For a bit of green on the roof...

For a bit of green on the roof...

For a bit of green on the roof...

Have you ever imagined growing almost any vegetable you need on your rooftop? If not, meet Divya and Shripati, a couple who have proven that this could be achieved, especially in an organic and sustainable way. With the right equipment and a lot of patience, it is possible to grow almost all you need right on your rooftop, including tomatoes, ash gourds and many others.

So, how did they do it? Divya and Shripati with their two children live in a rented house with an approximately 1,200 square feet terrace area in Bengaluru. In 2014,
Divya got the idea of terrace gardening, but was hesitant of how it would work. To begin with, she bought only one pot to have her tulsi plant. After a few days, she bought a few more pots to try growing vegetables. The first one she tried was tomato as it is the easiest to grow, she says.

A vibrant garden

When tomatoes started growing as she expected, she tried leafy vegetables. That was her second experiment, she recalls. When the leafy greens started to sprout, her enthusiasm increased. With this success, she went on to the next step of growing more vegetables. However, as they stay in a rented home, they had to convince their landlord for the terrace garden, who readily agreed. Additionally, the landlord, Ramesh Babu, took care of the initial investment too.

Soon Divya and Shripati started working on how to develop their terrace garden. They consulted Divya’s cousin,Gopalkrishna Hegde, who is a scientist and the director of R&D at Noble Seeds, to chalk out a plan. Within a week’s time, the first tank-type structure which was built using hollow blocks on their terrace was ready. This served as their pilot plot with an area of 18x2 feet.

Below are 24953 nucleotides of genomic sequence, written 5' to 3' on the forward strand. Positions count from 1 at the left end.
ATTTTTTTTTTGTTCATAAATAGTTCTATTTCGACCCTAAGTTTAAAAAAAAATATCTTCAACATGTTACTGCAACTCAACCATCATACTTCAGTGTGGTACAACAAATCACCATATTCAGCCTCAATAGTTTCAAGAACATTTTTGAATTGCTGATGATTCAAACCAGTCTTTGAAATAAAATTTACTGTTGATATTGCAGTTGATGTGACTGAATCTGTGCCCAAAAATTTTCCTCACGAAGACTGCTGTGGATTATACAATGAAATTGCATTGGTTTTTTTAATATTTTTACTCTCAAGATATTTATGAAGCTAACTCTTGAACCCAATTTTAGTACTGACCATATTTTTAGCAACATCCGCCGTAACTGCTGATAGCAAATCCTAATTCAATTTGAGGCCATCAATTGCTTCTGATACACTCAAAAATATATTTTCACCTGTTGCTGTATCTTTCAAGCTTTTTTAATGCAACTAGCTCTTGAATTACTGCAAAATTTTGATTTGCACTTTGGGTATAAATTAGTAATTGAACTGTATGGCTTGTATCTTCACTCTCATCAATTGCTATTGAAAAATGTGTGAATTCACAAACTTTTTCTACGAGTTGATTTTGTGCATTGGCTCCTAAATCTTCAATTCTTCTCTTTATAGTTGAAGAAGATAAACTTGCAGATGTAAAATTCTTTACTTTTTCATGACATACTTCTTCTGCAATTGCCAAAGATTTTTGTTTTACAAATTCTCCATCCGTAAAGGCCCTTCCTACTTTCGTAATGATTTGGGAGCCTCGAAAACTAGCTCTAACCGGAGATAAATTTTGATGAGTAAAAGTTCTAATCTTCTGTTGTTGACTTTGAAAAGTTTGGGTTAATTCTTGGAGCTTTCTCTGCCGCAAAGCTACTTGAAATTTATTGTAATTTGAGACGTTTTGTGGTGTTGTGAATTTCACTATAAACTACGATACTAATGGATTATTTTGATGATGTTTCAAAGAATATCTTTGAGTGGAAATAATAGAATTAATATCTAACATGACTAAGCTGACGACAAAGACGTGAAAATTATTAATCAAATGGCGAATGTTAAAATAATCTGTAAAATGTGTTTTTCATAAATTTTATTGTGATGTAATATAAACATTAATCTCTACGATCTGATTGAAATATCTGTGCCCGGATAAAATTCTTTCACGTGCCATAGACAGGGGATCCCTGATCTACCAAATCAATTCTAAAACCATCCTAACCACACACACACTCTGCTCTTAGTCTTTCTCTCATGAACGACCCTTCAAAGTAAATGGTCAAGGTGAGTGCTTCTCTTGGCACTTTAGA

They filled this tank with coconut husks, sand, soil, compost and organic manure. After this, Divya kickstarted her experiments using a variety of leafy vegetables, green chillies and tomatoes. When her cultivation started catching up and she was satisfied with the yield, they built three more similar tank structures and expanded the cultivation.

Ever since then, Divya has never looked back. Today, her garden has almost all vegetables that are available with a local vendor. For instance, she grows five varieties of tomato, a few varieties of leafy vegetables, three varieties of brinjal, radish, carrot, cauliflower, chillies, capsicum, two varieties of bitter gourd, ridge gourd, little gourd, bottle gourd, ash gourd, cucumber, ladies finger, and six varieties of beans. Not that all these vegetables are grown at the same time, but she follows rotation system for them. In addition, you would be surprised if I tell you that they have fruits like strawberry and musk melon growing on their terrace.